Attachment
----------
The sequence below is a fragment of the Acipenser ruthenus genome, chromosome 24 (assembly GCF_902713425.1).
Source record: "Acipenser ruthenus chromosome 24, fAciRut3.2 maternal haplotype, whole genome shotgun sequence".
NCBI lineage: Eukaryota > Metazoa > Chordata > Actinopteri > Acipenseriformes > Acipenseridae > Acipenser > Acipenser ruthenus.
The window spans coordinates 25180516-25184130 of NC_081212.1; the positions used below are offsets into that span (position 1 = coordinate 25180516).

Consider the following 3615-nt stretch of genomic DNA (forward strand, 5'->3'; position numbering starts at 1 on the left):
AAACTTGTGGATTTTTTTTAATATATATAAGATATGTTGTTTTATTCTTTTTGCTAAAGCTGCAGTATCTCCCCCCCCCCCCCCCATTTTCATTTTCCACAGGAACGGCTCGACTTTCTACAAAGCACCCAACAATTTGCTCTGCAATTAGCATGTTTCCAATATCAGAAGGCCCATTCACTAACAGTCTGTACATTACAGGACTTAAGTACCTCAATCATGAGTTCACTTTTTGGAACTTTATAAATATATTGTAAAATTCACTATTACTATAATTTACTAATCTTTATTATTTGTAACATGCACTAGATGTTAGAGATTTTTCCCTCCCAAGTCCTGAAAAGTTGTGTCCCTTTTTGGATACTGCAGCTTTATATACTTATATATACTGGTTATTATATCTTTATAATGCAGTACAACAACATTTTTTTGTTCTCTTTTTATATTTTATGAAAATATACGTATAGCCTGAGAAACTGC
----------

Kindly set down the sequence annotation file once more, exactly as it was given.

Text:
The sequence below is a fragment of the Acipenser ruthenus genome, chromosome 24 (assembly GCF_902713425.1).
Source record: "Acipenser ruthenus chromosome 24, fAciRut3.2 maternal haplotype, whole genome shotgun sequence".
NCBI lineage: Eukaryota > Metazoa > Chordata > Actinopteri > Acipenseriformes > Acipenseridae > Acipenser > Acipenser ruthenus.
The window spans coordinates 25180516-25184130 of NC_081212.1; the positions used below are offsets into that span (position 1 = coordinate 25180516).

Consider the following 3615-nt stretch of genomic DNA (forward strand, 5'->3'; position numbering starts at 1 on the left):
AAACTTGTGGATTTTTTTTAATATATATAAGATATGTTGTTTTATTCTTTTTGCTAAAGCTGCAGTATCTCCCCCCCCCCCCCCCATTTTCATTTTCCACAGGAACGGCTCGACTTTCTACAAAGCACCCAACAATTTGCTCTGCAATTAGCATGTTTCCAATATCAGAAGGCCCATTCACTAACAGTCTGTACATTACAGGACTTAAGTACCTCAATCATGAGTTCACTTTTTGGAACTTTATAAATATATTGTAAAATTCACTATTACTATAATTTACTAATCTTTATTATTTGTAACATGCACTAGATGTTAGAGATTTTTCCCTCCCAAGTCCTGAAAAGTTGTGTCCCTTTTTGGATACTGCAGCTTTATATACTTATATATACTGGTTATTATATCTTTATAATGCAGTACAACAACATTTTTTTGTTCTCTTTTTATATTTTATGAAAATATACGTATAGCCTGAGAAACTGC